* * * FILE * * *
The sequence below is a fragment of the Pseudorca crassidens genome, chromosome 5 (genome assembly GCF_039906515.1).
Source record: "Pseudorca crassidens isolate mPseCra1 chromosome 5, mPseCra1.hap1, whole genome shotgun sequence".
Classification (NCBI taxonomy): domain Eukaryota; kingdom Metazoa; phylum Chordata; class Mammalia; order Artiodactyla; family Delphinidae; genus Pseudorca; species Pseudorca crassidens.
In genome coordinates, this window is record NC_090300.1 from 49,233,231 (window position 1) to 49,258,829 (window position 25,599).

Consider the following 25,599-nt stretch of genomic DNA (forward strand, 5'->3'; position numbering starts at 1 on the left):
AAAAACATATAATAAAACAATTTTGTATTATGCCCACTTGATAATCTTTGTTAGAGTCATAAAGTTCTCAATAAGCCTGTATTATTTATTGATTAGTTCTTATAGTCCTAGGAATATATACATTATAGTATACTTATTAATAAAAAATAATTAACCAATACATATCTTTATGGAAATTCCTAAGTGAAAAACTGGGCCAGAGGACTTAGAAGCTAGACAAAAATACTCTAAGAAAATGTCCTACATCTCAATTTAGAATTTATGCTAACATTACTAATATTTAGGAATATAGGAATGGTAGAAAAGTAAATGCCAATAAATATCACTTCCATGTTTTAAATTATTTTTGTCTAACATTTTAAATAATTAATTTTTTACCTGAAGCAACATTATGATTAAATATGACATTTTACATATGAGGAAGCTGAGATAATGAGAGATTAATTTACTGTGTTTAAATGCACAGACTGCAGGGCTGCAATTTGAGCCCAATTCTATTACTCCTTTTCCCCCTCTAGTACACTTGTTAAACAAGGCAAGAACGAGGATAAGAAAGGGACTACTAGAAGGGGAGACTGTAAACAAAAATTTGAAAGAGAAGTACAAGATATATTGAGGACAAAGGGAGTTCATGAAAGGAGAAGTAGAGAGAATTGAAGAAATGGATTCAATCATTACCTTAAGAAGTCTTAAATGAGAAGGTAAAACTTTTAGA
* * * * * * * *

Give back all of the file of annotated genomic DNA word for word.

The sequence below is a fragment of the Pseudorca crassidens genome, chromosome 5 (genome assembly GCF_039906515.1).
Source record: "Pseudorca crassidens isolate mPseCra1 chromosome 5, mPseCra1.hap1, whole genome shotgun sequence".
Classification (NCBI taxonomy): domain Eukaryota; kingdom Metazoa; phylum Chordata; class Mammalia; order Artiodactyla; family Delphinidae; genus Pseudorca; species Pseudorca crassidens.
In genome coordinates, this window is record NC_090300.1 from 49,233,231 (window position 1) to 49,258,829 (window position 25,599).

Consider the following 25,599-nt stretch of genomic DNA (forward strand, 5'->3'; position numbering starts at 1 on the left):
AAAAACATATAATAAAACAATTTTGTATTATGCCCACTTGATAATCTTTGTTAGAGTCATAAAGTTCTCAATAAGCCTGTATTATTTATTGATTAGTTCTTATAGTCCTAGGAATATATACATTATAGTATACTTATTAATAAAAAATAATTAACCAATACATATCTTTATGGAAATTCCTAAGTGAAAAACTGGGCCAGAGGACTTAGAAGCTAGACAAAAATACTCTAAGAAAATGTCCTACATCTCAATTTAGAATTTATGCTAACATTACTAATATTTAGGAATATAGGAATGGTAGAAAAGTAAATGCCAATAAATATCACTTCCATGTTTTAAATTATTTTTGTCTAACATTTTAAATAATTAATTTTTTACCTGAAGCAACATTATGATTAAATATGACATTTTACATATGAGGAAGCTGAGATAATGAGAGATTAATTTACTGTGTTTAAATGCACAGACTGCAGGGCTGCAATTTGAGCCCAATTCTATTACTCCTTTTCCCCCTCTAGTACACTTGTTAAACAAGGCAAGAACGAGGATAAGAAAGGGACTACTAGAAGGGGAGACTGTAAACAAAAATTTGAAAGAGAAGTACAAGATATATTGAGGACAAAGGGAGTTCATGAAAGGAGAAGTAGAGAGAATTGAAGAAATGGATTCAATCATTACCTTAAGAAGTCTTAAATGAGAAGGTAAAACTTTTAGA